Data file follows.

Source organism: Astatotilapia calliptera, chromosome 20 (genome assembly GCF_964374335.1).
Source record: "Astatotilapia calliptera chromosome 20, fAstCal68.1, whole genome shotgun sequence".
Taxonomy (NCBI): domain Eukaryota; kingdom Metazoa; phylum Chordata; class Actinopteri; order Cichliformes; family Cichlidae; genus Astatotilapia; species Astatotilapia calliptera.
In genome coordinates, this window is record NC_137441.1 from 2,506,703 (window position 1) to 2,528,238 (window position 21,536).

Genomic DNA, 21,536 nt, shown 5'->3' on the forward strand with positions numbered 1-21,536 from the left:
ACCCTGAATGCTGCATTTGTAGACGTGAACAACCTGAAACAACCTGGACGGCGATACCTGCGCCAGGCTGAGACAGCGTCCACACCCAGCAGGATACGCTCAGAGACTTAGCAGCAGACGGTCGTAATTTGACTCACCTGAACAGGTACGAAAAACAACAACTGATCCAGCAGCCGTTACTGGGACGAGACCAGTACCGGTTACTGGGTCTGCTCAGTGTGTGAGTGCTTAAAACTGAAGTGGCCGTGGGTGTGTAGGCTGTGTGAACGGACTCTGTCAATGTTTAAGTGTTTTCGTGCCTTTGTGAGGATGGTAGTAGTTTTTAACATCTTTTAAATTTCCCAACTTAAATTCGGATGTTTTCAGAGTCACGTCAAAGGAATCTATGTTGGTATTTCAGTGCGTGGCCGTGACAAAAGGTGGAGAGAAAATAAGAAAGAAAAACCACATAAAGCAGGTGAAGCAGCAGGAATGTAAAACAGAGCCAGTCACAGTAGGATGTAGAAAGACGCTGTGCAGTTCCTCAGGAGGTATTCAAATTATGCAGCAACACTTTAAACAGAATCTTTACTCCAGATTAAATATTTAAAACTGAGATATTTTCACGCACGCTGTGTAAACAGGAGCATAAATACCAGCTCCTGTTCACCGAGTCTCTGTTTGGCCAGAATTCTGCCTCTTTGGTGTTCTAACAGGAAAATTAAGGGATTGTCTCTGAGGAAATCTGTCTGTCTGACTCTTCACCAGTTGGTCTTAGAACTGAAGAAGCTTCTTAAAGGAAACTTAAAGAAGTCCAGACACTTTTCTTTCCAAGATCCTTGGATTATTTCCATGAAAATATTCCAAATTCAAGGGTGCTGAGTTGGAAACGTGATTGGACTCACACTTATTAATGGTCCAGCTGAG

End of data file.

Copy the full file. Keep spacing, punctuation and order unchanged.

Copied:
Source organism: Astatotilapia calliptera, chromosome 20 (genome assembly GCF_964374335.1).
Source record: "Astatotilapia calliptera chromosome 20, fAstCal68.1, whole genome shotgun sequence".
Taxonomy (NCBI): domain Eukaryota; kingdom Metazoa; phylum Chordata; class Actinopteri; order Cichliformes; family Cichlidae; genus Astatotilapia; species Astatotilapia calliptera.
In genome coordinates, this window is record NC_137441.1 from 2,506,703 (window position 1) to 2,528,238 (window position 21,536).

Genomic DNA, 21,536 nt, shown 5'->3' on the forward strand with positions numbered 1-21,536 from the left:
ACCCTGAATGCTGCATTTGTAGACGTGAACAACCTGAAACAACCTGGACGGCGATACCTGCGCCAGGCTGAGACAGCGTCCACACCCAGCAGGATACGCTCAGAGACTTAGCAGCAGACGGTCGTAATTTGACTCACCTGAACAGGTACGAAAAACAACAACTGATCCAGCAGCCGTTACTGGGACGAGACCAGTACCGGTTACTGGGTCTGCTCAGTGTGTGAGTGCTTAAAACTGAAGTGGCCGTGGGTGTGTAGGCTGTGTGAACGGACTCTGTCAATGTTTAAGTGTTTTCGTGCCTTTGTGAGGATGGTAGTAGTTTTTAACATCTTTTAAATTTCCCAACTTAAATTCGGATGTTTTCAGAGTCACGTCAAAGGAATCTATGTTGGTATTTCAGTGCGTGGCCGTGACAAAAGGTGGAGAGAAAATAAGAAAGAAAAACCACATAAAGCAGGTGAAGCAGCAGGAATGTAAAACAGAGCCAGTCACAGTAGGATGTAGAAAGACGCTGTGCAGTTCCTCAGGAGGTATTCAAATTATGCAGCAACACTTTAAACAGAATCTTTACTCCAGATTAAATATTTAAAACTGAGATATTTTCACGCACGCTGTGTAAACAGGAGCATAAATACCAGCTCCTGTTCACCGAGTCTCTGTTTGGCCAGAATTCTGCCTCTTTGGTGTTCTAACAGGAAAATTAAGGGATTGTCTCTGAGGAAATCTGTCTGTCTGACTCTTCACCAGTTGGTCTTAGAACTGAAGAAGCTTCTTAAAGGAAACTTAAAGAAGTCCAGACACTTTTCTTTCCAAGATCCTTGGATTATTTCCATGAAAATATTCCAAATTCAAGGGTGCTGAGTTGGAAACGTGATTGGACTCACACTTATTAATGGTCCAGCTGAG